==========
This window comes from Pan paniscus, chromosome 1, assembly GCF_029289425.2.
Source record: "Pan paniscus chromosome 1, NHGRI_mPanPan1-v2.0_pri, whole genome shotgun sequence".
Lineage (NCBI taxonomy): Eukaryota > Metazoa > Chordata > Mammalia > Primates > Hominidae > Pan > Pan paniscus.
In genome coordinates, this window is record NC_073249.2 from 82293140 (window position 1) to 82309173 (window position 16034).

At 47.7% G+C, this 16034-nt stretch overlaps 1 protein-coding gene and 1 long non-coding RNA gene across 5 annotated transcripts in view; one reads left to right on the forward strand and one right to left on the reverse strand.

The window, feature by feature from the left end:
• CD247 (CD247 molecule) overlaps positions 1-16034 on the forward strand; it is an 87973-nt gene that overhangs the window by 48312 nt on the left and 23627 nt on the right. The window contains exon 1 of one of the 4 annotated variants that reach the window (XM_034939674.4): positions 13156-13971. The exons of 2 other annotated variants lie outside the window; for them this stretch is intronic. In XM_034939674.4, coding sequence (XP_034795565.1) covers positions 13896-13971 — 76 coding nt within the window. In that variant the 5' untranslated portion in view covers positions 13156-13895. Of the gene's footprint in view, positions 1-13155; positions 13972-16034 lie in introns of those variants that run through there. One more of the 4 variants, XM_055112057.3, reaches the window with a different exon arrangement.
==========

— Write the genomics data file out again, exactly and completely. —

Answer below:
This window comes from Pan paniscus, chromosome 1, assembly GCF_029289425.2.
Source record: "Pan paniscus chromosome 1, NHGRI_mPanPan1-v2.0_pri, whole genome shotgun sequence".
Lineage (NCBI taxonomy): Eukaryota > Metazoa > Chordata > Mammalia > Primates > Hominidae > Pan > Pan paniscus.
In genome coordinates, this window is record NC_073249.2 from 82293140 (window position 1) to 82309173 (window position 16034).

At 47.7% G+C, this 16034-nt stretch overlaps 1 protein-coding gene and 1 long non-coding RNA gene across 5 annotated transcripts in view; one reads left to right on the forward strand and one right to left on the reverse strand.

The window, feature by feature from the left end:
• CD247 (CD247 molecule) overlaps positions 1-16034 on the forward strand; it is an 87973-nt gene that overhangs the window by 48312 nt on the left and 23627 nt on the right. The window contains exon 1 of one of the 4 annotated variants that reach the window (XM_034939674.4): positions 13156-13971. The exons of 2 other annotated variants lie outside the window; for them this stretch is intronic. In XM_034939674.4, coding sequence (XP_034795565.1) covers positions 13896-13971 — 76 coding nt within the window. In that variant the 5' untranslated portion in view covers positions 13156-13895. Of the gene's footprint in view, positions 1-13155; positions 13972-16034 lie in introns of those variants that run through there. One more of the 4 variants, XM_055112057.3, reaches the window with a different exon arrangement.